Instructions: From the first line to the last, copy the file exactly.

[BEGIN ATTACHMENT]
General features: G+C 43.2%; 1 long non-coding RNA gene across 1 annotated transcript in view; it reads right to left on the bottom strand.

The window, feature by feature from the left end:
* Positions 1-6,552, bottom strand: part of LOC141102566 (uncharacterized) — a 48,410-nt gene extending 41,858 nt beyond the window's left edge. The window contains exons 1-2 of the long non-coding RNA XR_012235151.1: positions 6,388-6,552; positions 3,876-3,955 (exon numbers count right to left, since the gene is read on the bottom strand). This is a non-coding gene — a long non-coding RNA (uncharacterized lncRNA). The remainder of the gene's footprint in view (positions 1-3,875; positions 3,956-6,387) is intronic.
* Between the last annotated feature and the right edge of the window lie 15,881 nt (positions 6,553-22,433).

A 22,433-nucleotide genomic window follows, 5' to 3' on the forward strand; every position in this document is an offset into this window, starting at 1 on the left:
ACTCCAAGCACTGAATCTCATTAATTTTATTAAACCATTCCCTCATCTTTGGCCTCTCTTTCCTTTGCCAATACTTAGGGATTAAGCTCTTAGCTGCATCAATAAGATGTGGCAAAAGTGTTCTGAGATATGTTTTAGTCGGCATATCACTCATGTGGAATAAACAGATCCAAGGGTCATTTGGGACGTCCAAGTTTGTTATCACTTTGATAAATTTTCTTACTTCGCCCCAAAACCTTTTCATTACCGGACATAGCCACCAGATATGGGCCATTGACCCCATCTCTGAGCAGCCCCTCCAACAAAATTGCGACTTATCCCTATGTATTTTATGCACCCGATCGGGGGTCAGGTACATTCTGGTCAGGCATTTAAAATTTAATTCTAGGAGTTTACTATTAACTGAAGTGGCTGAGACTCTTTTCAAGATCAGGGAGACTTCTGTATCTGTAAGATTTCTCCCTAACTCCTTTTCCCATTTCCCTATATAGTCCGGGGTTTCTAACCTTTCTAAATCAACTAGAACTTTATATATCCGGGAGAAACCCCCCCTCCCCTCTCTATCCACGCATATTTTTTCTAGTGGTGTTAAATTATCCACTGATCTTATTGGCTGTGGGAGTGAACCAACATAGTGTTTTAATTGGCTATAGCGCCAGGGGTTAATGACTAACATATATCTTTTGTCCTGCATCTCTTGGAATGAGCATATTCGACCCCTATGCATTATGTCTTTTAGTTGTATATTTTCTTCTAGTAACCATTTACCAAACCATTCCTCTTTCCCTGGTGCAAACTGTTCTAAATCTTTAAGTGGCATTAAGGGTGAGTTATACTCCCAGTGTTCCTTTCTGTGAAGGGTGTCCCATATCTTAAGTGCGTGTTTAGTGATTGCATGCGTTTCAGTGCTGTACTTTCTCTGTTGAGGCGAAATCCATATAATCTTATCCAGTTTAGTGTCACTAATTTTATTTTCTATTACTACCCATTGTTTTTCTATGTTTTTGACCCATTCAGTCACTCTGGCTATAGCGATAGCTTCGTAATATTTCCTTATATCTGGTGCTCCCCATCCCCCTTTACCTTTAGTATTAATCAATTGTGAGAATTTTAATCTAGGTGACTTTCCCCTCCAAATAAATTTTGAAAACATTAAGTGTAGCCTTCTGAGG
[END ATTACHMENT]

General features: G+C 43.2%; 1 long non-coding RNA gene across 1 annotated transcript in view; it reads right to left on the bottom strand.

The window, feature by feature from the left end:
* Positions 1-6,552, bottom strand: part of LOC141102566 (uncharacterized) — a 48,410-nt gene extending 41,858 nt beyond the window's left edge. The window contains exons 1-2 of the long non-coding RNA XR_012235151.1: positions 6,388-6,552; positions 3,876-3,955 (exon numbers count right to left, since the gene is read on the bottom strand). This is a non-coding gene — a long non-coding RNA (uncharacterized lncRNA). The remainder of the gene's footprint in view (positions 1-3,875; positions 3,956-6,387) is intronic.
* Between the last annotated feature and the right edge of the window lie 15,881 nt (positions 6,553-22,433).

A 22,433-nucleotide genomic window follows, 5' to 3' on the forward strand; every position in this document is an offset into this window, starting at 1 on the left:
ACTCCAAGCACTGAATCTCATTAATTTTATTAAACCATTCCCTCATCTTTGGCCTCTCTTTCCTTTGCCAATACTTAGGGATTAAGCTCTTAGCTGCATCAATAAGATGTGGCAAAAGTGTTCTGAGATATGTTTTAGTCGGCATATCACTCATGTGGAATAAACAGATCCAAGGGTCATTTGGGACGTCCAAGTTTGTTATCACTTTGATAAATTTTCTTACTTCGCCCCAAAACCTTTTCATTACCGGACATAGCCACCAGATATGGGCCATTGACCCCATCTCTGAGCAGCCCCTCCAACAAAATTGCGACTTATCCCTATGTATTTTATGCACCCGATCGGGGGTCAGGTACATTCTGGTCAGGCATTTAAAATTTAATTCTAGGAGTTTACTATTAACTGAAGTGGCTGAGACTCTTTTCAAGATCAGGGAGACTTCTGTATCTGTAAGATTTCTCCCTAACTCCTTTTCCCATTTCCCTATATAGTCCGGGGTTTCTAACCTTTCTAAATCAACTAGAACTTTATATATCCGGGAGAAACCCCCCCTCCCCTCTCTATCCACGCATATTTTTTCTAGTGGTGTTAAATTATCCACTGATCTTATTGGCTGTGGGAGTGAACCAACATAGTGTTTTAATTGGCTATAGCGCCAGGGGTTAATGACTAACATATATCTTTTGTCCTGCATCTCTTGGAATGAGCATATTCGACCCCTATGCATTATGTCTTTTAGTTGTATATTTTCTTCTAGTAACCATTTACCAAACCATTCCTCTTTCCCTGGTGCAAACTGTTCTAAATCTTTAAGTGGCATTAAGGGTGAGTTATACTCCCAGTGTTCCTTTCTGTGAAGGGTGTCCCATATCTTAAGTGCGTGTTTAGTGATTGCATGCGTTTCAGTGCTGTACTTTCTCTGTTGAGGCGAAATCCATATAATCTTATCCAGTTTAGTGTCACTAATTTTATTTTCTATTACTACCCATTGTTTTTCTATGTTTTTGACCCATTCAGTCACTCTGGCTATAGCGATAGCTTCGTAATATTTCCTTATATCTGGTGCTCCCCATCCCCCTTTACCTTTAGTATTAATCAATTGTGAGAATTTTAATCTAGGTGACTTTCCCCTCCAAATAAATTTTGAAAACATTAAGTGTAGCCTTCTGAGG